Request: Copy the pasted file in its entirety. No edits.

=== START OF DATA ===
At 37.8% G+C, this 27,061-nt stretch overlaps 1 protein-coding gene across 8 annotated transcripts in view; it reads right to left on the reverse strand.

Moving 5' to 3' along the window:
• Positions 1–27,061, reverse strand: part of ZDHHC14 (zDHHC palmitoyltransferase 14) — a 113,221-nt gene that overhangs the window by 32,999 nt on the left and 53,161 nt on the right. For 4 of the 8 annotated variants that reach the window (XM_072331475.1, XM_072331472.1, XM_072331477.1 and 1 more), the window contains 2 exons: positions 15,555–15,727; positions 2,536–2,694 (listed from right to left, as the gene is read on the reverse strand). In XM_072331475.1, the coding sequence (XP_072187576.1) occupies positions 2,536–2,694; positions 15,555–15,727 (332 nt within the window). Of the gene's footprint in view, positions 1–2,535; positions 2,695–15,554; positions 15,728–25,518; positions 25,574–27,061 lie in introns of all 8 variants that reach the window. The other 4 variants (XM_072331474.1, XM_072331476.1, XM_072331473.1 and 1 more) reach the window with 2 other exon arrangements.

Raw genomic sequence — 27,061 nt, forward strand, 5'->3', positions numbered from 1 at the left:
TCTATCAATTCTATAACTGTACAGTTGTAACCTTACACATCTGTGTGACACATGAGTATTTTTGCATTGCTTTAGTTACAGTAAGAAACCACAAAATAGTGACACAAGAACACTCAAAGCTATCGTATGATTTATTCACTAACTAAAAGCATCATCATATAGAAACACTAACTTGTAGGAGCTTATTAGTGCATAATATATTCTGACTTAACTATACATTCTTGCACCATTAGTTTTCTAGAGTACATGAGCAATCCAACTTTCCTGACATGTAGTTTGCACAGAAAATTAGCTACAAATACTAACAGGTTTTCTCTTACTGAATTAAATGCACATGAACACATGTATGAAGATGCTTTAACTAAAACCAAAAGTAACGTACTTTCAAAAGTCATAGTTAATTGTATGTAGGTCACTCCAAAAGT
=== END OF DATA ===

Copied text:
At 37.8% G+C, this 27,061-nt stretch overlaps 1 protein-coding gene across 8 annotated transcripts in view; it reads right to left on the reverse strand.

Moving 5' to 3' along the window:
• Positions 1–27,061, reverse strand: part of ZDHHC14 (zDHHC palmitoyltransferase 14) — a 113,221-nt gene that overhangs the window by 32,999 nt on the left and 53,161 nt on the right. For 4 of the 8 annotated variants that reach the window (XM_072331475.1, XM_072331472.1, XM_072331477.1 and 1 more), the window contains 2 exons: positions 15,555–15,727; positions 2,536–2,694 (listed from right to left, as the gene is read on the reverse strand). In XM_072331475.1, the coding sequence (XP_072187576.1) occupies positions 2,536–2,694; positions 15,555–15,727 (332 nt within the window). Of the gene's footprint in view, positions 1–2,535; positions 2,695–15,554; positions 15,728–25,518; positions 25,574–27,061 lie in introns of all 8 variants that reach the window. The other 4 variants (XM_072331474.1, XM_072331476.1, XM_072331473.1 and 1 more) reach the window with 2 other exon arrangements.

Raw genomic sequence — 27,061 nt, forward strand, 5'->3', positions numbered from 1 at the left:
TCTATCAATTCTATAACTGTACAGTTGTAACCTTACACATCTGTGTGACACATGAGTATTTTTGCATTGCTTTAGTTACAGTAAGAAACCACAAAATAGTGACACAAGAACACTCAAAGCTATCGTATGATTTATTCACTAACTAAAAGCATCATCATATAGAAACACTAACTTGTAGGAGCTTATTAGTGCATAATATATTCTGACTTAACTATACATTCTTGCACCATTAGTTTTCTAGAGTACATGAGCAATCCAACTTTCCTGACATGTAGTTTGCACAGAAAATTAGCTACAAATACTAACAGGTTTTCTCTTACTGAATTAAATGCACATGAACACATGTATGAAGATGCTTTAACTAAAACCAAAAGTAACGTACTTTCAAAAGTCATAGTTAATTGTATGTAGGTCACTCCAAAAGT